Tax Justice: Democrats’ Plans to Make the Wealthy Pay More

Gabriel Zucman and Emmanuel Saez

 

Demanding tax increases on the rich is back in fashion – both in the corridors of the House of Representatives and on the red carpet of the Met Gala.

 

The House Ways and Means Committee outlined plans on Sept. 13, 2021, to move the top marginal income rate up a couple of notches to 39.6 percent and to introduce a 3 percent surtax on incomes above $5 million. That proposal would fall short of calls to really “tax the rich,” as Rep. Alexandria Ocasio-Cortez’s dress demanded at a glitzy New York bash just hours later.

 

Tax policy is deemed progressive if the chunk of income taken increases with the income of the individual – so wealthy Americans would pay a larger proportion of their income than poorer ones. With a regressive tax policy, lower earners pay a larger percentage of their earnings in tax than wealthier ones. The committee’s plan would roughly put tax progressivity back to where it was just before President Trump signed off on Republican tax cuts in 2017.

 

That would still be far below the level of progressivity the United States embraced in the middle of the 20th century – when wealthier individuals paid a much higher share of their income in taxes than the poor.

 

 

In 1950, when looking at all federal, state and local taxes, the top 0.01 percent of earners paid almost 70 percent of their income in taxes. In the postwar decades, corporate profits – the main source of income for the rich – were subject to an effective corporate tax rate of 50 perent. Meanwhile, the rich were subject to high tax rates on wages, dividends, interest and income from partnerships.

 

The progressivity of the U.S. tax system has dramatically declined over the past seven decades. The upshot is that for most income levels, the U.S. tax system now resembles a flat tax that becomes regressive at the very top end, meaning the super-rich pay proportionately less. Today, virtually all income groups pay roughly 28 percent of their income in taxes – except for the 400 richest Americans, who each own more than $2 billion in wealth today and pay around 25 percent in taxes.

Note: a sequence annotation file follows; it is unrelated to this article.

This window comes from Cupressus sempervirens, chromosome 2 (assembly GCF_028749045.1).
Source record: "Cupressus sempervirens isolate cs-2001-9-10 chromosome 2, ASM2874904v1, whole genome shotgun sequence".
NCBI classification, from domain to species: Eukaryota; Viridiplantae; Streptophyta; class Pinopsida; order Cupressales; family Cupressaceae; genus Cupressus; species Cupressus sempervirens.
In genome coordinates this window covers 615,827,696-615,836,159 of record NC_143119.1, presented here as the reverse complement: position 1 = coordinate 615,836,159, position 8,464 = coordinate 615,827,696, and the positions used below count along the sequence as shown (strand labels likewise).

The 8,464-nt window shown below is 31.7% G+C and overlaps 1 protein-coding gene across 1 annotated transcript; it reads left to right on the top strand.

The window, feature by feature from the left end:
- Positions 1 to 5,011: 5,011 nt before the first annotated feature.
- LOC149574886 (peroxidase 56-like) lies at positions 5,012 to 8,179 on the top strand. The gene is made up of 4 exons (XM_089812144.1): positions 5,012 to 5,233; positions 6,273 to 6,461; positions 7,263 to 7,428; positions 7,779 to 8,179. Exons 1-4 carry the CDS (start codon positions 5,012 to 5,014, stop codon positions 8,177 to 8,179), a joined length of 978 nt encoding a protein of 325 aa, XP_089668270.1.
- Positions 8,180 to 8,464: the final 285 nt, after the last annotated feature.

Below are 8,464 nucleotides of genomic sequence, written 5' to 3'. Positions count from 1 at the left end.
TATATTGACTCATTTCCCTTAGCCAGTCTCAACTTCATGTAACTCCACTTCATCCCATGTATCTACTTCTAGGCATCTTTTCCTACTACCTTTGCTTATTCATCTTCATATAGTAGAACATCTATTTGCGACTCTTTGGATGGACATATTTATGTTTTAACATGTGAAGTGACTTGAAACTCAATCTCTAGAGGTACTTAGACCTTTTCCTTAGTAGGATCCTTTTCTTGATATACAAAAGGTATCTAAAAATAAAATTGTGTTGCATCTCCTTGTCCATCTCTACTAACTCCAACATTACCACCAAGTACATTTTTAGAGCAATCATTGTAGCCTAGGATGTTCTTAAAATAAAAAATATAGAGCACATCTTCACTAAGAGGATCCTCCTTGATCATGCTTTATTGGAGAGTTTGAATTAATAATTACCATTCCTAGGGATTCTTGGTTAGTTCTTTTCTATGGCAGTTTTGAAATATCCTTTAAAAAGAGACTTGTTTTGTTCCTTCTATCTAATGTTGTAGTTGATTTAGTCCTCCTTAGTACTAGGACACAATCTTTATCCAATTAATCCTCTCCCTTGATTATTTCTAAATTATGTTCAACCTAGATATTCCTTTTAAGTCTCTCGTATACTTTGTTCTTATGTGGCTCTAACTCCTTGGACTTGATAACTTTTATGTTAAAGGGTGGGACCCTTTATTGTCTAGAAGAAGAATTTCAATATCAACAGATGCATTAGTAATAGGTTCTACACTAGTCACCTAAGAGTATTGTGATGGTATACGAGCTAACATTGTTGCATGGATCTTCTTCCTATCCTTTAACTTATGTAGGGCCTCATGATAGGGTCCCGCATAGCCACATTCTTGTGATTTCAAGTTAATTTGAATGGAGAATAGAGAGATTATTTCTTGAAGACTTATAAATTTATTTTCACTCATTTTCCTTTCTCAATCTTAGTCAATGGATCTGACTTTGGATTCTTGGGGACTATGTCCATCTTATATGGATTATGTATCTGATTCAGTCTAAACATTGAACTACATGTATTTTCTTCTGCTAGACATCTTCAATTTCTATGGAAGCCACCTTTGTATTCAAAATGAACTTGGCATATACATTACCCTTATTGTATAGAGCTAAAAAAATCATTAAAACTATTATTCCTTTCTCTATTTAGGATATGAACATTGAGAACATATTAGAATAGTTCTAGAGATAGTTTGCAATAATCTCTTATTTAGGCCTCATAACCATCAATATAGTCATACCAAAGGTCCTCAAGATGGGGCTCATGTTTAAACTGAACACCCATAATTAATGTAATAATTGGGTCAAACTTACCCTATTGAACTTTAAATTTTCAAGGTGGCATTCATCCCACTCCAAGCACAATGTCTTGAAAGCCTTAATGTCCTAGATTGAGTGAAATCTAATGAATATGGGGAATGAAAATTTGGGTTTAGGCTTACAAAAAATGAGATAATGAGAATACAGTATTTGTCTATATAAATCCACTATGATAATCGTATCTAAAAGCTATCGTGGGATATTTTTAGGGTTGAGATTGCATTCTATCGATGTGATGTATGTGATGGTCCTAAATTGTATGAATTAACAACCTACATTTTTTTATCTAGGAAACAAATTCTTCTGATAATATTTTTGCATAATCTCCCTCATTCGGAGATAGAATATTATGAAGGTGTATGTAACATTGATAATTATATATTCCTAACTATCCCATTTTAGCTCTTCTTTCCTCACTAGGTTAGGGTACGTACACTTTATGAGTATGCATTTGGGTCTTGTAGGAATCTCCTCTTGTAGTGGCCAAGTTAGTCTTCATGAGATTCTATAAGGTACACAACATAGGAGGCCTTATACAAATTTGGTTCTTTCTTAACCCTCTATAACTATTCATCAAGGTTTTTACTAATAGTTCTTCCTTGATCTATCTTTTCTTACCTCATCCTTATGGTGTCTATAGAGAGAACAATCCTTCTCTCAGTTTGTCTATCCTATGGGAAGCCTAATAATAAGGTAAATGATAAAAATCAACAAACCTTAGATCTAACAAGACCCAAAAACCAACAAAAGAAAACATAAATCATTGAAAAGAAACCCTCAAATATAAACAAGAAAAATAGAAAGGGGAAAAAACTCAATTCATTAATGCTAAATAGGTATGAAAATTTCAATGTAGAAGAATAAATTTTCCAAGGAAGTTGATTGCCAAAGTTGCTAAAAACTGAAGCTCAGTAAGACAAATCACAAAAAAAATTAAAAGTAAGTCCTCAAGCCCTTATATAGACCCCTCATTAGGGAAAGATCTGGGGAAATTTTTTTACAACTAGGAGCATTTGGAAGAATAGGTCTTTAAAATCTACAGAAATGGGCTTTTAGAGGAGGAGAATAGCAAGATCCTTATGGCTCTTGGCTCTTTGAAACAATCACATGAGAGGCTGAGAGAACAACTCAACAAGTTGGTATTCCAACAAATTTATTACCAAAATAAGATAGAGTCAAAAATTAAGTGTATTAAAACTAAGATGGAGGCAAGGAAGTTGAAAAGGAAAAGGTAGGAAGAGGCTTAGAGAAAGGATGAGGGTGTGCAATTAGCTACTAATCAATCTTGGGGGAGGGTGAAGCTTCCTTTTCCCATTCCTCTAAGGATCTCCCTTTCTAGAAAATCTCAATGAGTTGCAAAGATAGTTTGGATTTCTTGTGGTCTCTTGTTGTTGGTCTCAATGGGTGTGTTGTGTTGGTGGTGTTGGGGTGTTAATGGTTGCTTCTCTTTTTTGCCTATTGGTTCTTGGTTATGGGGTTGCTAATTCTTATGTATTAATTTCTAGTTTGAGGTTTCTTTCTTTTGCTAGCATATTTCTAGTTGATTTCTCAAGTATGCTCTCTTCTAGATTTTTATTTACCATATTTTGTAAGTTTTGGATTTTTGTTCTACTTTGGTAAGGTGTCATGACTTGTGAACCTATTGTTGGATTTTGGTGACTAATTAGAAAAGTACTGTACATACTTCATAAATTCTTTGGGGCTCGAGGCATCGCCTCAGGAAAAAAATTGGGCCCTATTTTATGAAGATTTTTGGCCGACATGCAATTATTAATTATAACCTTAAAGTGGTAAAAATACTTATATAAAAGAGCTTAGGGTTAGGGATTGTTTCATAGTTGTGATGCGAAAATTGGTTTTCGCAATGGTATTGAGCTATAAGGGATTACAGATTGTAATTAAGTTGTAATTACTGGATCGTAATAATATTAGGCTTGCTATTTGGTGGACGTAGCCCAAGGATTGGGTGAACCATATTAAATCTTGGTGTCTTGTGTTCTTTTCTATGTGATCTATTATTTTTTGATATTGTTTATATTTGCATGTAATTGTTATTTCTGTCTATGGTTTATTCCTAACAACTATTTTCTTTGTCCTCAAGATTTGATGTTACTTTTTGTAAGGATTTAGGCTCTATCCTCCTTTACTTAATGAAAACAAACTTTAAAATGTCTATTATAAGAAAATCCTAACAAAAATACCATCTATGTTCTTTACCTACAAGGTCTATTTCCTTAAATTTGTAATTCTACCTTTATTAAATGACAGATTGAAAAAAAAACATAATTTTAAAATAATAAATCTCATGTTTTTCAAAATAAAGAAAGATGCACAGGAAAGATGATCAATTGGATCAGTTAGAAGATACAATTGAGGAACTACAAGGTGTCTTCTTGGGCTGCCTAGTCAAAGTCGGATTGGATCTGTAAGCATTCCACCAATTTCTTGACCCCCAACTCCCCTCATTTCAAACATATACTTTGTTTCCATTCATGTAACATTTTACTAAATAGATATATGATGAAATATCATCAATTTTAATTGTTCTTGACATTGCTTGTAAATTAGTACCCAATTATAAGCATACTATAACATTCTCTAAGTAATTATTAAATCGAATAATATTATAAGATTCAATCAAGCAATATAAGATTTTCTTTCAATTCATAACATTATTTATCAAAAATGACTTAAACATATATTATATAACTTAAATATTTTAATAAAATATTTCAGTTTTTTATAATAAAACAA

Working-class and middle-class Americans pay a substantial amount of taxes because of payroll taxes, which are high and barely affect the rich, and state and local sales taxes, which are regressive – they take a bigger chunk out of a smaller wage than out of a large income. Even households that pay no federal income tax because of low earnings hand over a percentage similar to that of wealthier households, because of these other taxes.

 

The super-rich’s low tax rates of today are in part aided by the collapse of federal corporate taxation. In the 1950s, 5 percent to 7 percent of national income came from corporate taxes. By 2018, that figure had fallen to just 1.5%.

 

The effective tax rate collapses for billionaires further because they can avoid reporting individual income by instructing their companies not to pay dividends and holding on to their shares without realizing their gains.

 

The proposal unveiled by House Democrats would increase taxes on millionaires significantly. But it would largely leave billionaires off the hook, despite the explosion of their wealth during the pandemic. More ambitious proposals in the Senate would tax their unrealized capital gains. In our view, this would be a bold addition that would help the United States reconnect with its tradition of tax justice.

 

This article was originally published in The Conversation. It’s republished here with permission under a Creative Commons license.

 

Author Bios:

Gabriel Zucman is an Associate Professor of Economics at the University of California, Berkeley.

Emmanuel Saez is a Professor of Economics at the University of California, Berkeley.

 

Highbrow Magazine

 

Image Sources:

--Donkey Hotey (Flickr, Creative Commons)

--Philip Taylor (Flickr, Creative Commons)

--Steve Jurvetson (Flickr, Creative Commons)

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